Monday 21 March 2011

Ticks and prevention

Ticks. Ectoparasites. Little spidery type characters which latch on to warm blooded creatures and suck their blood.

They can be a bane to sheep farmers if you farm in a tick infested area, causing problems to livestock which range from anaemia to actual illnesses, as ticks are capable of passing diseases on also. Fortunately not all hill ground is heavily infested with ticks.

Those who suffer at the hands of ticks try to prevent an infestation. Lambs in particular can suffer heavily should there be a good rise of ticks in the spring but ewes also can fall foul of the tick. Obviously a lamb will be more susceptible due to it being so much smaller and a tick isn't bothered as to whether it latches on to a day old lamb or a five year old sheep, so long as it finds a host it will be happy. By the way that may also be us (can cause Lymes Disease), our dogs, cats....... you name it. Ticks have been proven to have a severe detrimental affect on the survival of grouse.

An immunity does build up in the sheep flocks. Which is where the 'hefted' flock thing comes to the fore, a breed of sheep which has lived on the ground for generations will be less susceptible to the little blighters than stock fetched onto the same ground which have never had any contact with ticks. Many years ago a new tenant went into a farm in the area, the sheep were hefted on to the farm and all was well, however he brought some cattle with him which had never been exposed to ticks before, some died, others suffered and recovered. The tick problem is not one to be taken lightly.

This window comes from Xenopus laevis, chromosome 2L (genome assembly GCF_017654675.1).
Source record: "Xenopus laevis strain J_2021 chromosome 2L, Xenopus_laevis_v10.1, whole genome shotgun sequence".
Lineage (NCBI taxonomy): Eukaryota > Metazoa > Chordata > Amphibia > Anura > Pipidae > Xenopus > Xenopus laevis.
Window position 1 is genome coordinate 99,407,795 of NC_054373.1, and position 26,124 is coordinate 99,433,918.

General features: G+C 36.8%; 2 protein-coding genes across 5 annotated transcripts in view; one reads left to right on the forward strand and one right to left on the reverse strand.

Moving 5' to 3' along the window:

I find it interesting that neighbouring farms, separated with only a wire fence can find one farm with a tick problem and the other without. Ticks live on rough ground, you'll not find them being a problem in normal grassy fields, they like the rough hill ground to live on but all the same, two similar farms and one will have a problem whilst the other doesn't - interesting!